In practice, there are several limita-tions of protons. Coverage of the width of the breast and other targets in the patient requires creation of a wider spread-out Bragg peak (SOBP) that increases skin dose. Proton therapy distal range has intrinsic uncertainty that can lead to overshooting or undershooting the posterior target edge, and greater sensitivity to patient or organ motion. The potential advantage to protons is thought to be physical and not biological — protons are estimated to have a relative biologic effectiveness (RBE) of 1.1 compared to photons, which is taken into account for dose calculations by treatment planning systems. In actuality, there may be variation of proton linear energy transfer along the track length causing lower RBE in the SOBP and higher RBE at the end track that could potentially lower tumor control or increase complication probabilities compared to current planning system estimates.55 Current methods of proton techniques such as double scattering have limitations in field size, matching, and dose shaping. More advanced techniques like pencil-beam scanning and intensity-modulated proton therapy could potentially treat some of the most challenging postmastectomy radiation therapy cases, due to breast reconstruction, internal mammary node coverage, or lower skin dose, but may not be clinically deliverable with current equipment.53,56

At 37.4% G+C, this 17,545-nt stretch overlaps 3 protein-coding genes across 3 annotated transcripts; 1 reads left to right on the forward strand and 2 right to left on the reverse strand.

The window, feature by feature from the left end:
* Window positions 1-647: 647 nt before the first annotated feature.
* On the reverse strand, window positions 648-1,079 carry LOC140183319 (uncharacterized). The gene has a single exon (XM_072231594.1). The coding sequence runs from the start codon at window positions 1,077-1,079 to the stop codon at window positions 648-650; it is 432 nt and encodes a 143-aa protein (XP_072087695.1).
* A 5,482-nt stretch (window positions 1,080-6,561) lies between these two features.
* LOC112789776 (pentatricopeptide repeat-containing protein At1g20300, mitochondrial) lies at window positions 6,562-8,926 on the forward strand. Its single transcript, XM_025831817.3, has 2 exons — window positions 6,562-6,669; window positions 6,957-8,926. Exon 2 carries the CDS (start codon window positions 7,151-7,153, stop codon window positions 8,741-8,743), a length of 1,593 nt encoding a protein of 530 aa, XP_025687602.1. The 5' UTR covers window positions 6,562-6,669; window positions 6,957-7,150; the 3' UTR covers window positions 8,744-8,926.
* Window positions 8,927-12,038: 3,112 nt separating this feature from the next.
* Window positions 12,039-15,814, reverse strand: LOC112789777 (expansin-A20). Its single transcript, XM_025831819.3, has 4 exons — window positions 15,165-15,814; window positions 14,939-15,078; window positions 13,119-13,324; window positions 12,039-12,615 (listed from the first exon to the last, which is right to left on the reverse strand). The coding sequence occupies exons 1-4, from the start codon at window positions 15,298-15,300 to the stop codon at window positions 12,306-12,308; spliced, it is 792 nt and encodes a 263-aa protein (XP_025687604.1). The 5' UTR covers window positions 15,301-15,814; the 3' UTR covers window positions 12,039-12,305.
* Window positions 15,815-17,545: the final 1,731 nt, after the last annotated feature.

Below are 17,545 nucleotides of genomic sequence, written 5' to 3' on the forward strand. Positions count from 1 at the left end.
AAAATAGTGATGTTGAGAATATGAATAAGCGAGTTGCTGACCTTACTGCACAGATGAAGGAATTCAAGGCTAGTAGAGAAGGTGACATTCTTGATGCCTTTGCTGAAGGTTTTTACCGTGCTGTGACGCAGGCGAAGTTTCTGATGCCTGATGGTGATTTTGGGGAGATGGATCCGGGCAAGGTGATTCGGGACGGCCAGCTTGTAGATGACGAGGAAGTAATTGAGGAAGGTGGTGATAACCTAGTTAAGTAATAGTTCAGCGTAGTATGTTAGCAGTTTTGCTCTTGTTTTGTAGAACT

The RADCOMP breast proton vs. photon study [NCT02603341] is being conducted on the hypothesis that proton therapy for locally advanced breast cancer reduces major cardiovascular events, is noninferior in cancer control, and improves health-related quality of life compared to photon therapy. Participants in the trial will be randomized to either proton or photon therapy. The inclusion criteria is broad: mastectomy with or without reconstruction or lumpectomy, any type of axillary surgery, any adjuvant or neoadjuvant chemotherapy, and left- or right-sided breast cancer as long as internal mammary nodes are intended to be treated.